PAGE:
Post-Oracle bill would tighten lobbying rules

The Associated Press
Wednesday June 26, 2002

SACRAMENTO — A bill that would force those seeking business from the state to register as lobbyists, more fully disclose their activities and limit the amount they spend entertaining officials, was introduced this week in response to California’s contract with the Oracle Corp. 

“All these consultants that have made a huge impact on our policy have this loophole where they are able to wine and dine legislators without having to report it,” said Assemblyman Dean Florez, D-Shafter. 

Legislative hearings on a state audit critical of the $95 million no-bid contract for database software revealed that Oracle’s lobbyist, Ravi Mehta, had a separate business contract with the company that qualified him for huge bonuses and allowed him to escape lobbying disclosure laws. 

Mehta asked for a $225,000 bonus from the company after the contract was signed. Documents produced by the committee, moreover, showed that Mehta sought reimbursement from Oracle for nearly $10,000 in expenses over the past year — mostly for “meetings” or dinners with state officials about the contract.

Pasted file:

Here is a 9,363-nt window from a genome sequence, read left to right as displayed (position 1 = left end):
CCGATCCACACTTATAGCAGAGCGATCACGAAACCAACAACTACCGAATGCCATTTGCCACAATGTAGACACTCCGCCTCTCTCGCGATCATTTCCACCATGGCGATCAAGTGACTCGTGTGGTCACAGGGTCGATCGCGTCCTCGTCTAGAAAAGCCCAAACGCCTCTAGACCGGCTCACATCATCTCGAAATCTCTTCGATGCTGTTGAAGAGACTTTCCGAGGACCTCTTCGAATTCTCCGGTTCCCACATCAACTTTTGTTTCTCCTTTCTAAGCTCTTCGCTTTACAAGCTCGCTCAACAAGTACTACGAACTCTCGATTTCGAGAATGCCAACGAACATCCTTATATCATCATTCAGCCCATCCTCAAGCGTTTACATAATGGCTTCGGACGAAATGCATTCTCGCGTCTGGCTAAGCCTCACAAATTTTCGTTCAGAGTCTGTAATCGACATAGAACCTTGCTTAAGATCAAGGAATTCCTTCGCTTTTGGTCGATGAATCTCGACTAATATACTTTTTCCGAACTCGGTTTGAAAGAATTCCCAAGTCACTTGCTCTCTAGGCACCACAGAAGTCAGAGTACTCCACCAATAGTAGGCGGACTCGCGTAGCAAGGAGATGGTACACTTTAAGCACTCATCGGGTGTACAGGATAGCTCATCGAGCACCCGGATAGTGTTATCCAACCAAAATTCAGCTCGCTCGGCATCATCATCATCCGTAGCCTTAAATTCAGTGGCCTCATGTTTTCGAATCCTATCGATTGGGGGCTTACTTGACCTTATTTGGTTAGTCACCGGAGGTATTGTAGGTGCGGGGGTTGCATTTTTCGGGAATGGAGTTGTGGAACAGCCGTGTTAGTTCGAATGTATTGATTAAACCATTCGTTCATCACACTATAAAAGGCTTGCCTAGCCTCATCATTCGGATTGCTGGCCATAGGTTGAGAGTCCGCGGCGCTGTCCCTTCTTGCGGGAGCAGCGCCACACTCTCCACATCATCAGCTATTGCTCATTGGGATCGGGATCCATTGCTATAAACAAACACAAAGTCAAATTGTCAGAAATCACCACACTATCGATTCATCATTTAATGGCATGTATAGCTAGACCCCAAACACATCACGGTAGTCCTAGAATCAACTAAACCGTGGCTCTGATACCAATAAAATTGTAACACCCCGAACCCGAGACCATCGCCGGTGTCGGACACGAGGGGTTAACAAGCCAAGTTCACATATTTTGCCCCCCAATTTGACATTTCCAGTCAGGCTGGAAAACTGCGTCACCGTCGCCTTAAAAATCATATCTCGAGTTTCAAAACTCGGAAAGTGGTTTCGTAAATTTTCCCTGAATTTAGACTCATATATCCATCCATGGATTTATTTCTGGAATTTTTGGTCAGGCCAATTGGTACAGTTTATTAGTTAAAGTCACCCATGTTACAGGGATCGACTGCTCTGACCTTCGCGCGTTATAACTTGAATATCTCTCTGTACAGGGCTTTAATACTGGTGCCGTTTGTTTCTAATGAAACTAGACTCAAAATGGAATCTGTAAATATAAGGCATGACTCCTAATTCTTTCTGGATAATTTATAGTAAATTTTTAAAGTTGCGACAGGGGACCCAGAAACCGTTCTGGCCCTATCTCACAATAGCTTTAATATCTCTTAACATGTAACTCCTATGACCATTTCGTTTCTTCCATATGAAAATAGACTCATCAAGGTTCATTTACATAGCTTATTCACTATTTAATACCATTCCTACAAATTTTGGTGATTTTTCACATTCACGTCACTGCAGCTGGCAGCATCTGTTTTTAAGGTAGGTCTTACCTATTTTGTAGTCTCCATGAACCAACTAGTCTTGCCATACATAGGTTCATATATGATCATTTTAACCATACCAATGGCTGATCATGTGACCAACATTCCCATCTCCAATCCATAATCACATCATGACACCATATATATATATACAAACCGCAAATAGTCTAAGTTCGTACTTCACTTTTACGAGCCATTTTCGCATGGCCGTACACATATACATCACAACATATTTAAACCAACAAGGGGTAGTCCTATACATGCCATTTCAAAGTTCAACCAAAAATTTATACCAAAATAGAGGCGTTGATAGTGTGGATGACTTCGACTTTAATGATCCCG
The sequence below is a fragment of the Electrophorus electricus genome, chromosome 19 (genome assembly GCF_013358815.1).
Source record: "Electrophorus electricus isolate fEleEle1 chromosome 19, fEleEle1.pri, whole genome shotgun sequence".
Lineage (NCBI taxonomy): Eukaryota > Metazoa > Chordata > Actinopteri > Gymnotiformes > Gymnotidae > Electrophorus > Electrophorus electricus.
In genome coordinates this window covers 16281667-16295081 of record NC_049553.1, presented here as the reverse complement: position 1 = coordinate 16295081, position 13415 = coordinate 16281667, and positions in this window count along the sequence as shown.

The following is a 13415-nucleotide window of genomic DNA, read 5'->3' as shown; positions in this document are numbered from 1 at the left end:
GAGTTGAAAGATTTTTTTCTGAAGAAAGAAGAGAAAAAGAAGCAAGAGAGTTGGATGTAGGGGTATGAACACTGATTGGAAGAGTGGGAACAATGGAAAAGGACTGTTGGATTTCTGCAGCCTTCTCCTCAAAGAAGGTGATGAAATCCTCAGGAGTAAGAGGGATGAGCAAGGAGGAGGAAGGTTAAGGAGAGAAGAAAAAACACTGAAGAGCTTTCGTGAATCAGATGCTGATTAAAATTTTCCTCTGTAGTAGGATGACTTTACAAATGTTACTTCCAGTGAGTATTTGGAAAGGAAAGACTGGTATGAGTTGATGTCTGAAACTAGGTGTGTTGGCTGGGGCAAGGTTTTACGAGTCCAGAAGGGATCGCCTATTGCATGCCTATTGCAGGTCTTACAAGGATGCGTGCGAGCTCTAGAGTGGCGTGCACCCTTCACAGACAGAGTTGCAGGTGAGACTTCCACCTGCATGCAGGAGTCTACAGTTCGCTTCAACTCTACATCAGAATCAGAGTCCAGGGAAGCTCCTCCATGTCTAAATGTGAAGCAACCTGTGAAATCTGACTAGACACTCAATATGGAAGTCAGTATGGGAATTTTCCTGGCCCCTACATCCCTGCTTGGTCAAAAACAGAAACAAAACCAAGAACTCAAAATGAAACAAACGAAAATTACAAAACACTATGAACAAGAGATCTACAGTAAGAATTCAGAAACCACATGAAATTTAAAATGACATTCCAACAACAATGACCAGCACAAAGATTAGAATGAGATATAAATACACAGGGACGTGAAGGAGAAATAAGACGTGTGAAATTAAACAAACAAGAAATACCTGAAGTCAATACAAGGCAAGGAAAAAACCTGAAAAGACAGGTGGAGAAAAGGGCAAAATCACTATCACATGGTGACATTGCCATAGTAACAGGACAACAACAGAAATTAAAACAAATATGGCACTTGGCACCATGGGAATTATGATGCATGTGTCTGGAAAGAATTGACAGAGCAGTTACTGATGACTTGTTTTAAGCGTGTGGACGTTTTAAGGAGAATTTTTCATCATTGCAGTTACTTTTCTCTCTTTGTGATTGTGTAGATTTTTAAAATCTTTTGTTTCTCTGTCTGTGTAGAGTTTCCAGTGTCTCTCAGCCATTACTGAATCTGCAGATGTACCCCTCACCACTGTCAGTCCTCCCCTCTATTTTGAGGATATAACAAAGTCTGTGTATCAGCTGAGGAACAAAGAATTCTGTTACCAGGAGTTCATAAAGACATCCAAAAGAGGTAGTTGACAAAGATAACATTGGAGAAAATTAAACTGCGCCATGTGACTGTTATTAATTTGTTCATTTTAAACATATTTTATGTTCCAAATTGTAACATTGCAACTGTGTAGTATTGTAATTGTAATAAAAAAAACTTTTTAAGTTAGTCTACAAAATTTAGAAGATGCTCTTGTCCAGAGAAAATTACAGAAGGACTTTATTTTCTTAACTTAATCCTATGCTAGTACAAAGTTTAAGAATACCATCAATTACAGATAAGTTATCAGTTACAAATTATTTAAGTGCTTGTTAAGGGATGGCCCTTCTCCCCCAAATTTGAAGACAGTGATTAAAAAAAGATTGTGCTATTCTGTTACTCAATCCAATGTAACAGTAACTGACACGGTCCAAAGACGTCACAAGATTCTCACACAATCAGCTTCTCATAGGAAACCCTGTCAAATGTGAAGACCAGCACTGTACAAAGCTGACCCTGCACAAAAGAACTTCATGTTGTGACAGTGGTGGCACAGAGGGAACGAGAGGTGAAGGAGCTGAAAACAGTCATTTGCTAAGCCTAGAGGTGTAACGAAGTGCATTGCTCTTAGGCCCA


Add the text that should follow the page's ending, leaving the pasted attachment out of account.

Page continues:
Registered lobbyists are prohibited from receiving bonuses or spending more than $10 per month on a single state official. Companies that employ lobbyists are prohibited from spending more than $300 a year on all lunches, dinners and other gifts intended to influence state officials. 

Florez, who chaired the Joint Legislative Audit Committee that investigated the Oracle deal, said he introduced AB13 to force all those seeking state business to follow the lobbying guidelines. 

The bill allows company employees, such as the Oracle sales staff who sought the state’s business, to receive bonuses. Contractors, including lobbyists, would be barred from receiving bonuses.